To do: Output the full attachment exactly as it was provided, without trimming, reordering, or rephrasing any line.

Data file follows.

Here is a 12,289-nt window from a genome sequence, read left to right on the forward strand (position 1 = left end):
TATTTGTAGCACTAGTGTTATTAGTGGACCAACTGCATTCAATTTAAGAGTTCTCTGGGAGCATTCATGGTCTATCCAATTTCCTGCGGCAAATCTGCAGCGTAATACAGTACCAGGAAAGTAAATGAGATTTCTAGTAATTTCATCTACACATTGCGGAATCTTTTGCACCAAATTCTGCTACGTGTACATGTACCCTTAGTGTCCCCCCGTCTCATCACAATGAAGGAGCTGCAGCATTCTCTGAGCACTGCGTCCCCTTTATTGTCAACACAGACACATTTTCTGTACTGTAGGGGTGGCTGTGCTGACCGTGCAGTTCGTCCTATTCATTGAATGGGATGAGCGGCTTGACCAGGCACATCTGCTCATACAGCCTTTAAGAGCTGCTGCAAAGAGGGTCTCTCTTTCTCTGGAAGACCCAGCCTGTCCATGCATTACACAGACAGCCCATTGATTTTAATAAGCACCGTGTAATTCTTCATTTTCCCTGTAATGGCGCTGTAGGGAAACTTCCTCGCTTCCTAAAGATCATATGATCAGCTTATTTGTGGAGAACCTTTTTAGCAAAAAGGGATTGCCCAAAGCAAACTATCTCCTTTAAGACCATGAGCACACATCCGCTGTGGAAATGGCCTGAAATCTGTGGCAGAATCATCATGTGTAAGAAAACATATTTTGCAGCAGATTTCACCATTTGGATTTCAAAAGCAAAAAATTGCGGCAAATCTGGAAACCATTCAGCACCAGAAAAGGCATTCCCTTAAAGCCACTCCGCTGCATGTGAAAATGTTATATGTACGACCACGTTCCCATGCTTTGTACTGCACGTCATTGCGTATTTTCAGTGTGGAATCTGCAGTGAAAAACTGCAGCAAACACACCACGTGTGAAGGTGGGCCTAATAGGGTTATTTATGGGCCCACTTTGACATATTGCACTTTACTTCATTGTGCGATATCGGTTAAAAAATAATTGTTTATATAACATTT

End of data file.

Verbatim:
Here is a 12,289-nt window from a genome sequence, read left to right on the forward strand (position 1 = left end):
TATTTGTAGCACTAGTGTTATTAGTGGACCAACTGCATTCAATTTAAGAGTTCTCTGGGAGCATTCATGGTCTATCCAATTTCCTGCGGCAAATCTGCAGCGTAATACAGTACCAGGAAAGTAAATGAGATTTCTAGTAATTTCATCTACACATTGCGGAATCTTTTGCACCAAATTCTGCTACGTGTACATGTACCCTTAGTGTCCCCCCGTCTCATCACAATGAAGGAGCTGCAGCATTCTCTGAGCACTGCGTCCCCTTTATTGTCAACACAGACACATTTTCTGTACTGTAGGGGTGGCTGTGCTGACCGTGCAGTTCGTCCTATTCATTGAATGGGATGAGCGGCTTGACCAGGCACATCTGCTCATACAGCCTTTAAGAGCTGCTGCAAAGAGGGTCTCTCTTTCTCTGGAAGACCCAGCCTGTCCATGCATTACACAGACAGCCCATTGATTTTAATAAGCACCGTGTAATTCTTCATTTTCCCTGTAATGGCGCTGTAGGGAAACTTCCTCGCTTCCTAAAGATCATATGATCAGCTTATTTGTGGAGAACCTTTTTAGCAAAAAGGGATTGCCCAAAGCAAACTATCTCCTTTAAGACCATGAGCACACATCCGCTGTGGAAATGGCCTGAAATCTGTGGCAGAATCATCATGTGTAAGAAAACATATTTTGCAGCAGATTTCACCATTTGGATTTCAAAAGCAAAAAATTGCGGCAAATCTGGAAACCATTCAGCACCAGAAAAGGCATTCCCTTAAAGCCACTCCGCTGCATGTGAAAATGTTATATGTACGACCACGTTCCCATGCTTTGTACTGCACGTCATTGCGTATTTTCAGTGTGGAATCTGCAGTGAAAAACTGCAGCAAACACACCACGTGTGAAGGTGGGCCTAATAGGGTTATTTATGGGCCCACTTTGACATATTGCACTTTACTTCATTGTGCGATATCGGTTAAAAAATAATTGTTTATATAACATTT